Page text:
Hooker refers to Richard Owen’s letter, published in the Athenæum on 21 February 1863, pp. 262–3, protesting about Lyell’s treatment of him in Antiquity of man (C. Lyell 1863a); Lyell’s reply was published in the Athenæum on 7 March 1863, pp. 331–2. See also letter to J. D. Hooker, 13 [March 1863].
See letter to J. D. Hooker, 5 March [1863] and n. 19. The reference is to Owen 1862c.
Billingsgate: ‘Scurrilous vituperation, violent abuse’ (OED). Hooker apparently refers to an anonymous review of Alexander Nasmyth’s posthumous work on the development, structure, and diseases of the teeth (Nasmyth 1849), which appeared in the British and Foreign Medico-Chirurgical Review in April 1850 ([Owen] 1850b); the review harshly denounced Nasmyth’s work. See also letter to J. D. Hooker, 3 January [1863] and n. 4.
Frederick Smith’s paper on the geographical distribution of the aculeate Hymenoptera collected by Alfred Russel Wallace in the Malay Archipelago (F. Smith 1863) was read at a meeting of the Linnean Society on 5 March 1863.
Since his return from South America in 1859, Henry Walter Bates had published two papers on the insect fauna of the Amazon valley in the Transactions of the Linnean Society (Bates 1860 and 1861).
Wallace’s remarks are not recorded in the Journal of the Proceedings of the Linnean Society.
In his letter to Hooker of 5 March [1863], CD expressed a hope that Hooker might visit Down, if he could ‘spare a Sunday’. Hooker refers to the bishop of Natal, John William Colenso, the first part of whose book on the Pentateuch (Colenso 1862) had sparked religious controversy concerning rational biblical criticism. John Lubbock lived at Chislehurst, about five miles north of Down; Hooker visited CD from Lubbock’s house on 22 March 1863 (see letters from J. D. Hooker, [15 March 1863] and [24 March 1863]).
See letter to J. D. Hooker, 5 March [1863] and n. 4; the reference is to Variation.
The specimens of South American wild potato were some of those brought back by Alfred Newton from his visit to the Americas (see letter to J. D. Hooker, 13 [March 1863], letter from J. D. Hooker, [15 March 1863], and letter from Alfred Newton, 21 March 1863). In November 1862, while preparing a draft of the part of Variation dealing with ‘Facts of variation of Plants’, CD had unsuccessfully sought ‘odd varieties’ of potato from Hooker, with the intention of growing a few plants of each for comparison (see Correspondence vol. 10, letter to J. D. Hooker, 27 [October 1862], letter from J. D. Hooker, 2 November 1862, and Appendix II).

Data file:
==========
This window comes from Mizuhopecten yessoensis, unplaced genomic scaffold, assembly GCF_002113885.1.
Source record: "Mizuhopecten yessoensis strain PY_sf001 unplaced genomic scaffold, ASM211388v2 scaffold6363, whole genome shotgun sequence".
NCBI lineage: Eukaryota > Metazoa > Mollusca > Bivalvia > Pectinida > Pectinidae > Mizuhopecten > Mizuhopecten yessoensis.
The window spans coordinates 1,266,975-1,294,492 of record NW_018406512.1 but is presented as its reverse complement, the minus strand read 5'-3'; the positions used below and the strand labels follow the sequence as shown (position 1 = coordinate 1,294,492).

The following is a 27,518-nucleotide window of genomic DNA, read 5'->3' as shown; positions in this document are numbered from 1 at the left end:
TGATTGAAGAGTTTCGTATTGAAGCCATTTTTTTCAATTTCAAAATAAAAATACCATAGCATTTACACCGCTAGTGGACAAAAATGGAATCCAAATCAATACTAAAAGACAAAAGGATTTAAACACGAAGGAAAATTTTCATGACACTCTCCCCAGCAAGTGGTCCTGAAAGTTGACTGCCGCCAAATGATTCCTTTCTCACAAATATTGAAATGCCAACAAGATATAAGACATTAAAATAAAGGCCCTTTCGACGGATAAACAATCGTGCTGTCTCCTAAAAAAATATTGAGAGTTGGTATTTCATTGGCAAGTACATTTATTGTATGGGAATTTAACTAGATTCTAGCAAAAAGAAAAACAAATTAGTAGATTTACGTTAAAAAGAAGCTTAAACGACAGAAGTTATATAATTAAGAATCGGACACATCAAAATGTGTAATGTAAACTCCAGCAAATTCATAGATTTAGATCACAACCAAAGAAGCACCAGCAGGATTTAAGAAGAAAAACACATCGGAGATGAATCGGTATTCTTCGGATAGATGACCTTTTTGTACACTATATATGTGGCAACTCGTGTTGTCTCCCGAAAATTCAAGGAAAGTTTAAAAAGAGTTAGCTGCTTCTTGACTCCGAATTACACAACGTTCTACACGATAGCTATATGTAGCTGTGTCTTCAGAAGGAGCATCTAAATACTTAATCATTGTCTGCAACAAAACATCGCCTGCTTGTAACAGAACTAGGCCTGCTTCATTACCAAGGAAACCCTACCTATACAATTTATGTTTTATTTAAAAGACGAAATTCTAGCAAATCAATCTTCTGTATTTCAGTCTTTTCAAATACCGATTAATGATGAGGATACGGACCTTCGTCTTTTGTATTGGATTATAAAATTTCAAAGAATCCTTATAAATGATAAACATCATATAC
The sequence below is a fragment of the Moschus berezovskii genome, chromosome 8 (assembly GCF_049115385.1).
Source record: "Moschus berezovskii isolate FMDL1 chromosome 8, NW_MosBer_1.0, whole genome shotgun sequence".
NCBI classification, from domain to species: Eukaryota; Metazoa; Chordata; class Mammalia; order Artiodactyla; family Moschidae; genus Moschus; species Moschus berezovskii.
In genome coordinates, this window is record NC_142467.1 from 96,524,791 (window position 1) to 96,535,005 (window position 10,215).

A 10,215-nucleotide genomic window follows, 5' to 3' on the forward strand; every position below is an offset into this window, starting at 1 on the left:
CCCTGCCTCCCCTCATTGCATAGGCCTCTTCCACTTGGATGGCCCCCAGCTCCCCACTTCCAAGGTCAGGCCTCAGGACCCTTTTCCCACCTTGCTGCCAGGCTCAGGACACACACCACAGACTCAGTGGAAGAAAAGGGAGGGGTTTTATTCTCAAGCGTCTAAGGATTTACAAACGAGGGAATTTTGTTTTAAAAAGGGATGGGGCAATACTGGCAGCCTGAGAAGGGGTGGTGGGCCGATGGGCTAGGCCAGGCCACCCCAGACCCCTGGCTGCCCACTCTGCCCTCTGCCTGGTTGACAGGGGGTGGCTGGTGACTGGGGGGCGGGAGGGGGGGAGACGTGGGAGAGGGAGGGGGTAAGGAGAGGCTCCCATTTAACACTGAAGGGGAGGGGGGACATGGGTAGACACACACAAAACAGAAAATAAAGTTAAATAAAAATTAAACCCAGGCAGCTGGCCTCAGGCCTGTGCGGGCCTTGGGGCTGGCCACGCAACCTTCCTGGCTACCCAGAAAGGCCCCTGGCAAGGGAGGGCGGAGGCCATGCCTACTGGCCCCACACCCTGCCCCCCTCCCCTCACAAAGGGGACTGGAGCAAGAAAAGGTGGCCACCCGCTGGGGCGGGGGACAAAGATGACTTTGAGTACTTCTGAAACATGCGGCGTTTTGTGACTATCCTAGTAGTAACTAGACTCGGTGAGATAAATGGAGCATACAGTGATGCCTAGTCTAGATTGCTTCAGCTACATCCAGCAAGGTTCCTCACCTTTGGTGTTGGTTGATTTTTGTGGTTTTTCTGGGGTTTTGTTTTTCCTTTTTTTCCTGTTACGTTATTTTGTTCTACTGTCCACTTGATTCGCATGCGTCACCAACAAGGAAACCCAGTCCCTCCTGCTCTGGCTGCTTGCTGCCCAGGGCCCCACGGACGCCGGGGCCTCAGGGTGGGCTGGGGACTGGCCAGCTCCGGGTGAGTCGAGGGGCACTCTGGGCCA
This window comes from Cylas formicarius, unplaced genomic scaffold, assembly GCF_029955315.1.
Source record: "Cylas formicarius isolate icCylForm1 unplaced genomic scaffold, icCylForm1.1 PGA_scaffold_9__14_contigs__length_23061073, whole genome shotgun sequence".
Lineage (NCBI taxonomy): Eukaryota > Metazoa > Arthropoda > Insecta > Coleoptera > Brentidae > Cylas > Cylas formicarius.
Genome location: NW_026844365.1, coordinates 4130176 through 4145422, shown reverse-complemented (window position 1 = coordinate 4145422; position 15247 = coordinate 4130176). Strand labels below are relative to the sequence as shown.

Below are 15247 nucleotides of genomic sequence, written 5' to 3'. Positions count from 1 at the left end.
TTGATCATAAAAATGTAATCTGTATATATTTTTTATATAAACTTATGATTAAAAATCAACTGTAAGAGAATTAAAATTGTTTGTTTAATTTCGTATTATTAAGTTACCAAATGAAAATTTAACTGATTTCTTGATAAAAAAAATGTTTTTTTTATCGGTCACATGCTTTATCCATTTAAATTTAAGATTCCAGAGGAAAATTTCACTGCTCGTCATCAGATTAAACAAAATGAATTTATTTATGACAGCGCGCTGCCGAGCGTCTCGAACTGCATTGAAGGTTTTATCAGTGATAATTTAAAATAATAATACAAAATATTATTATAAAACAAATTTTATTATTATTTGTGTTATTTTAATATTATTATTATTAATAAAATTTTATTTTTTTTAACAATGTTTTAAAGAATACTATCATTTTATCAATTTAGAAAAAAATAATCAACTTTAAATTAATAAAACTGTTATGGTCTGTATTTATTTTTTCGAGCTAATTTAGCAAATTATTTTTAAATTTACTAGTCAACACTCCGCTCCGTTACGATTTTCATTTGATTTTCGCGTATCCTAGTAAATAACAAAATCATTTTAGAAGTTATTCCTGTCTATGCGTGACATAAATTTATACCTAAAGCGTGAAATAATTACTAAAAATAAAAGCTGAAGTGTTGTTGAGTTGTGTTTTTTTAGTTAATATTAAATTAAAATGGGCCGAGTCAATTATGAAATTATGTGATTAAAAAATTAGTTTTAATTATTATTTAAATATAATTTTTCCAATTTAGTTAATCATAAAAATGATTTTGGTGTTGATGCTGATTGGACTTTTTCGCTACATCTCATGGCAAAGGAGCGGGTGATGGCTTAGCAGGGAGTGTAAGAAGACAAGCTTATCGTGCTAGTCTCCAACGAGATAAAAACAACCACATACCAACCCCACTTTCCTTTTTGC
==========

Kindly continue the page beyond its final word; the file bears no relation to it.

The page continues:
Hooker had begun to collect Wedgwood ware in 1862 (see Correspondence vol. 10, letter from J. D. Hooker, [27 or 28 December 1862]).
Ludolph Christian Treviranus had sent CD two copies of the numbers of the Botanische Zeitung containing Treviranus 1863a, asking him to forward one set to Hooker (see letter from L. C. Treviranus, 12 February 1863, and letter to J. D. Hooker, 13 [March 1863]).


Lyell’s position on mutability.

Directions for care of hothouse plants.

Falconer hostile to Lyell’s book.

JDH’s Wedgwood ware collection.

Letter details

Letter no.
Joseph Dalton Hooker
Charles Robert Darwin
Sent from
Source of text
DAR 101: 114–16
Physical description
6pp †

Please cite as

Darwin Correspondence Project, “Letter no. 4036,” accessed on 23 June 2018,

Also published in The Correspondence of Charles Darwin, vol. 11